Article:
In addition to Hali Palombo’s album (listed above), Astral Editions is preparing the following for release: Montgomery & Turner‘s debut album Sounds Passing Through Circumstances (mellotron, sax and flute, February 12); Kuzu‘s The Glass Delusion (saxophone-happy progressive jazz, March 5); Landon Caldwell & Nick Yeck-Stauffer‘s Unity in Isolation (trumpet-centered and freeform, March 12); and Ahmed‘s Nights on Saturn (communication), a supergroup’s celebration of the oud master Ahmed Abdul-Malik (March 26).

A New Wave of Jazz has announced a solo series for 2021, which begins with two early year releases.  Dirk Serries‘ Solo Acoustic Guitar Improvisations I is the first of seven such albums for acoustic archtop guitar, while double bassist Gonçalo Almeida releases Monologos a Dois, both on January 21. Kasper Agnas‘ Grain deconstructs guitar compositions and reconstructs them as improvisations; the result is disappeared music (Haphazard Music, January 8).

 

The trio of Mats Gustafsson, David Grubbs & Rob Mazurek is The Underflow, and Instant Opaque Evening is the (real) record of a live performance in January 2020, just before everything shut down: a welcome reminder of what was and what will be again (Drag City, January 29).  Scott Clark plays drums, percussion and harmonica on This Darkness, producing an intriguing, nearly cinematic sound (Out of Your Head, January 15).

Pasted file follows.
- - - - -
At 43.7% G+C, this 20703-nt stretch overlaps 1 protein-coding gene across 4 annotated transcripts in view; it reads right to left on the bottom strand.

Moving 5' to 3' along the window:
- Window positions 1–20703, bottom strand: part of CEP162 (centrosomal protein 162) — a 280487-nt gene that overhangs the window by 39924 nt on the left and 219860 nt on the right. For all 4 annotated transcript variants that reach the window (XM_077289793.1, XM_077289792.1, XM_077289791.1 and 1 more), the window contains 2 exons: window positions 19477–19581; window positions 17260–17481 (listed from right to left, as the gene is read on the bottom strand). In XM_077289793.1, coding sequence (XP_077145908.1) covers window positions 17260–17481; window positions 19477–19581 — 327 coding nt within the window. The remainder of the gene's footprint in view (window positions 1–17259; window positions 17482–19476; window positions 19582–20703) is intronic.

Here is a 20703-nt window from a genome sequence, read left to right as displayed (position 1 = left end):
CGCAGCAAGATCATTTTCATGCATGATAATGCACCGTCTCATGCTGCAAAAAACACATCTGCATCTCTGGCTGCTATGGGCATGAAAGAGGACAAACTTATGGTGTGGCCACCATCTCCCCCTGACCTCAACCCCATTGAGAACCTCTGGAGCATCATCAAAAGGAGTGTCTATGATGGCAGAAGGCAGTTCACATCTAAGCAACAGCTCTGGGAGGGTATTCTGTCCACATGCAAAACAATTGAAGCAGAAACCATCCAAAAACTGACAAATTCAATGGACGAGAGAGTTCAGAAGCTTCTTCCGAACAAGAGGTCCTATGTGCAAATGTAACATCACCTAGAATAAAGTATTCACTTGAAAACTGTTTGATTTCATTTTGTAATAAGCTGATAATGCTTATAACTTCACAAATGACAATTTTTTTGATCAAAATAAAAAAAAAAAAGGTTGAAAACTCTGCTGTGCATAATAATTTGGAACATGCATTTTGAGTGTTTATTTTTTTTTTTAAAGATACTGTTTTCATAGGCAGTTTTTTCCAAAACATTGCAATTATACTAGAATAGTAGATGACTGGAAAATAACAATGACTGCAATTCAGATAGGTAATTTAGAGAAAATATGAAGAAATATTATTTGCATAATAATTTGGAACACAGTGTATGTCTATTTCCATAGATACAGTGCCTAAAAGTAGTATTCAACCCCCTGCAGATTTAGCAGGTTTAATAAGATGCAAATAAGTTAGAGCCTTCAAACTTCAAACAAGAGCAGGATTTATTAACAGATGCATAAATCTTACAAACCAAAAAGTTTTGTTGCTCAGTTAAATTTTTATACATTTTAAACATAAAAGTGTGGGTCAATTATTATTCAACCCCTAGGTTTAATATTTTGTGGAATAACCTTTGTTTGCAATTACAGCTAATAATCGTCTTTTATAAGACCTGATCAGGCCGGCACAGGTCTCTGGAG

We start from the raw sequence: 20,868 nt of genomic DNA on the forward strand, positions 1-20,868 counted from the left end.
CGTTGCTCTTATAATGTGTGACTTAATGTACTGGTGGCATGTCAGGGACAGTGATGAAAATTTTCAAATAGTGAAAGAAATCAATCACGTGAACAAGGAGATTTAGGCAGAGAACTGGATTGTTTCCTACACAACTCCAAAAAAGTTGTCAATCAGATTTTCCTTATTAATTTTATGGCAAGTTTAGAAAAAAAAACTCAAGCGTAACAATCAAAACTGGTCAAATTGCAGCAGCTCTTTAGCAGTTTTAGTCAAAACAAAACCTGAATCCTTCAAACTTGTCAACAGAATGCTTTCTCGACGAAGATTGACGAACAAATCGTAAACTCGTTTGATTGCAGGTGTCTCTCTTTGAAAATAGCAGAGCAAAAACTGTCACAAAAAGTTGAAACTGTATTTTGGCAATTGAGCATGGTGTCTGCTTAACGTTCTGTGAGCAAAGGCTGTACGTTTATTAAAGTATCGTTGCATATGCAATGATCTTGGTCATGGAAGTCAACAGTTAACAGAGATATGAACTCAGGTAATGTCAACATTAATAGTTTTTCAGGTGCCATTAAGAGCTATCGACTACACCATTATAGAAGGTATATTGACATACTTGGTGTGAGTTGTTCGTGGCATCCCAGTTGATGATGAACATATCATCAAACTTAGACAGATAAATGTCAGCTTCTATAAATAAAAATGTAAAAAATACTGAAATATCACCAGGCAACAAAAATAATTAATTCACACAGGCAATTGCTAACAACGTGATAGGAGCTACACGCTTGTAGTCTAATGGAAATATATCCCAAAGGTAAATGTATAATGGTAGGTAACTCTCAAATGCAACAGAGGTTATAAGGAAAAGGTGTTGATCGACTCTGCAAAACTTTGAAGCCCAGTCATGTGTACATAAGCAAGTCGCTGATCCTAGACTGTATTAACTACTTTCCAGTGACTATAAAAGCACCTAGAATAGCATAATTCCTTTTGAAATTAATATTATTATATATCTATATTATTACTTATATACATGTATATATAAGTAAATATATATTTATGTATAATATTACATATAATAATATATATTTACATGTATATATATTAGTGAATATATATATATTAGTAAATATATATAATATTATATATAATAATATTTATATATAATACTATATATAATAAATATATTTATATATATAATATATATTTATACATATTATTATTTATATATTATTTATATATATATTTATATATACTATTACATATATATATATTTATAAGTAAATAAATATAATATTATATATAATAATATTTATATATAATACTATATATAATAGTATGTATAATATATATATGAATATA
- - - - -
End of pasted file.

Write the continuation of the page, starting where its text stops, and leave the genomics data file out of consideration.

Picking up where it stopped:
Cubus Records has a pair of releases on the docket for January 15.  Christian Kobi‘s 3LP/2CD hidden place of return pairs various artists with spinet, saxophone, saw blade, percussion and more, while Richard Haynes‘ ghosts of motion celebrates the potential of the clarinet d’amore.  The press release for Michael and Peter Formanek‘s Dyads is 15,000 words long ~ the lead is that the father and son duo play tenor sax, clarinet and double bass, keeping it in the family (Out of Your Head, January 29).

 

Roscoe Mitchell & Mike Reed offer The Ritual and the Dance, a series of duets for electronics and reed, although Reed is the one who handles the electronics and Mitchell the reed.  I’m sure they’ve heard that one before (Astral Spirits, February 19).  Jazz meets Puerto Rican rhythms on The Way We Are Created, from improviser Gabriel Vicéns, leading a sextet on this warm set (Inner Circle Music, January 15).

On Counter Active, The Paradox offers a blend of improvised jazz and funk, organic instruments and synth.  While the ingredients may seem paradoxical, they settle into a smooth cocktail (Axis, January 29).  Finally, synth and sax feature strongly on Werner Durand‘s To Be Continued: Early Works 1978-1980, an archival release from Other Minds (January 15).

Richard Allen

One comment

  1. Pingback: 2021 Winter Music Preview – Experimental  – Avant Music News